02 March 2016
Hey folks... the Short Mystery Fiction Society announced the finalists for the 2016 Derringer Awards yesterday and fully 25% of the stories are by SleuthSayers! John Floyd scored in two categories. Barb Goffman, Elizabeth Zelvin, and I settled for one each. Congratulations to all the finalists!
Back in November I had the chance to speak at the university where I work about my novel Greenfellas. The good folks there have put a video of my talk on the web, which reminded me of something I wanted to discuss about it.
I guessed correctly that a lot of people in the audience would not be mystery fans and since this is an educational institution, I figured I should educate them a little on the field. When you ask someone not familiar with the genre to think about mysteries they tend to conjure up Agatha-Christie style whodunits so I explained that there are also hardboiled, police procedurals, inverted detective stories, noir, caper, and so on.
All of which is fine and dandy. But in the Q&A someone asked me what types of mysteries I particularly enjoyed. I happened to mention Elmore Leonard - and then I was stumped as the thought ran through my head: What type of mystery did Elmore Leonard write?
Well, you could say, he wrote Elmore Leonard novels. That's not as silly as it sounds. He wrote a novel called Touch, about a man who acquired the ability to heal people by touching them. At first publishers didn't want it because it was not a crime novel, but by 1987 they were willing to take a chance on it because it was an Elmore Leonard novel, and readers knew what that meant.
The subject was also on my mind because I had recently read Ace Atkins novel The Redeemers, which struck me as being very much in Leonard's territory. (That's a compliment to Atkins, by the way.) And I can't exactly say he is writing Elmore Leonard novels.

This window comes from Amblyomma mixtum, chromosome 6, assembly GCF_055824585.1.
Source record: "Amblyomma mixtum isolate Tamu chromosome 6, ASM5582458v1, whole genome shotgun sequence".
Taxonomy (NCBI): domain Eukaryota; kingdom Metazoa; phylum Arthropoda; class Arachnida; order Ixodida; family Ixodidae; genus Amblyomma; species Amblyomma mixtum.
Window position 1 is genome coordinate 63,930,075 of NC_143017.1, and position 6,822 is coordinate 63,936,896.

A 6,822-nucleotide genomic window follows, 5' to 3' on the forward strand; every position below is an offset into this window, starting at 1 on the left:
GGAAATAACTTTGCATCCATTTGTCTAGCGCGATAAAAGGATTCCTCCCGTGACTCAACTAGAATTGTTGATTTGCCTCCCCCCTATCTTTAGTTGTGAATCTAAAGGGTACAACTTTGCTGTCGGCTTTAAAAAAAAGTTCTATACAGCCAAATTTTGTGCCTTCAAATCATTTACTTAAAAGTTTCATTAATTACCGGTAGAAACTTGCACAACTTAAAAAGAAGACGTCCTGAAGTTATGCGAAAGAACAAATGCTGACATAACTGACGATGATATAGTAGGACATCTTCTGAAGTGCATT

So, what am I talking about? A third person narration story from multiple points of view, and most of those characters are criminals, each of whom has a nefarious scheme going. The main character might be a good guy or just a slightly-less-bad guy.
You know I love quotations, so here is one from Mr. Leonard: "I don’t think of my bad guys as bad guys. I just think of them as, for the most part, normal people who get up in the morning and they wonder what they’re going to have for breakfast, and they sneeze, and they wonder if they should call their mother, and then they rob a bank."
Is there a name for this category of book? Crime novel is useless. Suspense doesn't really cut it.
You could argue that my book Greenfellas falls into that category, but I don't think it does. First of all, it's a comic crime novel. It's an organized crime novel, about the Mafia. (Leonard's characters tend to be disorganized crime.) And - I have harder time explaining this one - to me it's a criminal's Pilgrim's Progress, concentrating on one bad guy as he goes through a life-changing crisis.
So that's three category names for my novel. But I'm still thinking about Leonard's.